Having tried without success to unlock frozen credit markets, the Treasury Department is considering taking ownership stakes in many U.S. banks to try to restore confidence in the financial system, according to government officials.
Treasury officials say the just-passed $700 billion bailout bill gives them the authority to inject cash directly into banks that request it. Such a move would quickly strengthen banks' balance sheets and, officials hope, persuade them to resume lending. In return, the law gives the Treasury the right to take ownership positions in banks, including healthy ones.
The Treasury plan, still preliminary, resembles one announced Wednesday in Britain. Under that plan, the British government would offer banks like the Royal Bank of Scotland, Barclays and HSBC Holdings up to $87 billion to shore up their capital in exchange for preference shares. It also would provide a guarantee of about $430 billion to help banks refinance debt.
The American recapitalization plan, officials say, has emerged as one of the most favored new options being discussed in Washington and on Wall Street. The appeal is that it would directly address the worries that banks have about lending to one another and to other customers.
This new interest in direct investment in banks comes after yet another tumultuous day in which the Federal Reserve and five other central banks marshaled their combined firepower to cut interest rates but failed to stanch the global financial panic.
The gloomy market response sent policy makers and outside experts scrambling for additional remedies to stabilize the banks and reassure investors.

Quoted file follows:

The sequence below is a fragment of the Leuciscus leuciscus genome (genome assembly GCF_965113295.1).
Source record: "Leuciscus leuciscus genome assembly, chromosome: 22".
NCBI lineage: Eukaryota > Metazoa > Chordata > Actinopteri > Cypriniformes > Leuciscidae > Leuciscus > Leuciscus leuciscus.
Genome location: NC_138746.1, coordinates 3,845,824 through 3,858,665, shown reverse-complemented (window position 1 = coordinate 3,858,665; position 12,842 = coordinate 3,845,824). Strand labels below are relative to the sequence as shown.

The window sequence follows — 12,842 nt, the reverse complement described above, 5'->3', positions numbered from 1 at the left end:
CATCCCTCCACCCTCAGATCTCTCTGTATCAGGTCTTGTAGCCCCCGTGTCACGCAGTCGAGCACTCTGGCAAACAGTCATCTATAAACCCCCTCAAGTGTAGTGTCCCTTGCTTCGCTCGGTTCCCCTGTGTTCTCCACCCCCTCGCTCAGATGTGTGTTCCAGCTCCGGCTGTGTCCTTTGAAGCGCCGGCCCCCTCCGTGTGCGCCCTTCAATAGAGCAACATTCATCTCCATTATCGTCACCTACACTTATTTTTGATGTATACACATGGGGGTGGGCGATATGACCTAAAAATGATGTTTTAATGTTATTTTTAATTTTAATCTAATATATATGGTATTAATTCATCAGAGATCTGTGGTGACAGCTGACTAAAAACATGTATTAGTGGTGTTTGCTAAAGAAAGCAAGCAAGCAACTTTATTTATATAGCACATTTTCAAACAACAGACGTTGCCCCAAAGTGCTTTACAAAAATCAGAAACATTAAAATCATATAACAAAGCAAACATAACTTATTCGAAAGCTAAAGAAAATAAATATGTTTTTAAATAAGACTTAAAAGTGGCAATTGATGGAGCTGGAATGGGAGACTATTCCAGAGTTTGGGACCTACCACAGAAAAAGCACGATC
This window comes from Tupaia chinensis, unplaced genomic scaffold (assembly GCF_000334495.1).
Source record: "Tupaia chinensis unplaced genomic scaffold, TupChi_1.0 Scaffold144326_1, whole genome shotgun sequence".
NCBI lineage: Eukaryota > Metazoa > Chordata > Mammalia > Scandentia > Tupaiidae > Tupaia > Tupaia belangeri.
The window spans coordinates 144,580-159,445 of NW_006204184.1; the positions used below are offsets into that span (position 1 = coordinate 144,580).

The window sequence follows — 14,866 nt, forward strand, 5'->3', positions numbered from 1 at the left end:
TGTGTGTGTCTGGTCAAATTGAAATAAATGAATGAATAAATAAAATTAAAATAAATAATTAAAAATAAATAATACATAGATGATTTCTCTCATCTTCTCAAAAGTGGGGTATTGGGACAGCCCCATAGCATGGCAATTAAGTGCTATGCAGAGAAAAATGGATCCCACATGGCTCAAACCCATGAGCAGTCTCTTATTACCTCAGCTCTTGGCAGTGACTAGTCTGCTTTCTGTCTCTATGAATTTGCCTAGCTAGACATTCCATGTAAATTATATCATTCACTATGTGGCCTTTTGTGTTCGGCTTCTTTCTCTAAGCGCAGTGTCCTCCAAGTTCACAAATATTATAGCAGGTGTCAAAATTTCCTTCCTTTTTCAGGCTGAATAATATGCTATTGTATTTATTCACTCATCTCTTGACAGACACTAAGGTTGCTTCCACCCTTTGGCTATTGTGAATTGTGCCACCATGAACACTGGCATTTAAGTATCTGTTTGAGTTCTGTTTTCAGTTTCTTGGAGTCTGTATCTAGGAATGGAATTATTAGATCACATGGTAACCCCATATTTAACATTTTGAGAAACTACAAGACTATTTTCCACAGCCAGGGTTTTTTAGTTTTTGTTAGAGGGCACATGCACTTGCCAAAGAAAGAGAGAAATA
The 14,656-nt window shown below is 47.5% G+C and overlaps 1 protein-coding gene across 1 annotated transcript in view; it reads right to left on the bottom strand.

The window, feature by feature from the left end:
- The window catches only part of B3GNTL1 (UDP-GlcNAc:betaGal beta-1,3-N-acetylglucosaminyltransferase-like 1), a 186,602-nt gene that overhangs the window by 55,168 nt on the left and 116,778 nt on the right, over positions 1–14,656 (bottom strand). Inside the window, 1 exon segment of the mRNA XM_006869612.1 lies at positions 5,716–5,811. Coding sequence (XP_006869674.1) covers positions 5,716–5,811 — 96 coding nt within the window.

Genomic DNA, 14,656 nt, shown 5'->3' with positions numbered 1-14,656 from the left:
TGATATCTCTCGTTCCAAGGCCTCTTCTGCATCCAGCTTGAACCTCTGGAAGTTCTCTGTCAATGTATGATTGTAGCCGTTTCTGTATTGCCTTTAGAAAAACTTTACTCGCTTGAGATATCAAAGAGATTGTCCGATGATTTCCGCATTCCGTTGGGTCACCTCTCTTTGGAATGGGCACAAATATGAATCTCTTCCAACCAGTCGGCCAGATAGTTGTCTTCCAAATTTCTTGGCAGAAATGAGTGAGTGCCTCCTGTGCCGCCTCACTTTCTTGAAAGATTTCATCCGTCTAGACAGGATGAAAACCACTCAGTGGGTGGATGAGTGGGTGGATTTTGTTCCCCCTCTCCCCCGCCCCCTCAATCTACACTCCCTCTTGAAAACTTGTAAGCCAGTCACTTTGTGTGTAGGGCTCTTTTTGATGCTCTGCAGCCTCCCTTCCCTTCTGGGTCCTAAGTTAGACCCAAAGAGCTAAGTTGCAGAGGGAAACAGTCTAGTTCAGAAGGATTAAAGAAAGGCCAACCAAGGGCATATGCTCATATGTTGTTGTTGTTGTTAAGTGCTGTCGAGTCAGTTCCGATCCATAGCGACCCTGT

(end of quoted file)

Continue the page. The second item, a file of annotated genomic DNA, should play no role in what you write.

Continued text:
One concern about the Treasury's bailout plan is that it calls for limits on executive pay when capital is directly injected into a bank. The law directs Treasury officials to write compensation standards that would discourage executives from taking “unnecessary and excessive risks” and that would allow the government to recover any bonus pay that is based on stated earnings that turn out to be inaccurate. In addition, any bank in which the Treasury holds a stake would be barred from paying its chief executive a “golden parachute” package.
Treasury officials worry that aggressive government purchases, if not done properly, could alarm bank shareholders by appearing to be punitive or could be interpreted by the market as a sign that target banks were failing.
At a news conference on Wednesday, the Treasury secretary, Henry Paulson, pointedly named the Treasury's new authority to inject capital into institutions as the first in a list of new powers included in the bailout law.
“We will use all the tools we've been given to maximum effectiveness,” Paulson said, “including strengthening the capitalization of financial institutions of every size.”
The idea is gaining support even among longtime Republican policy makers who have spent most of their careers defending laissez-faire economic policies.
“The problem is the uncertainty that people have about doing business with banks, and banks have about doing business with each other,” said William Poole, a staunchly free-market Republican who stepped down as president of the Federal Reserve Bank of St. Louis on Aug. 31. “We need to eliminate that uncertainty as fast as we can, and one way to do that is by injecting capital directly into banks. I think it could be done very quickly.”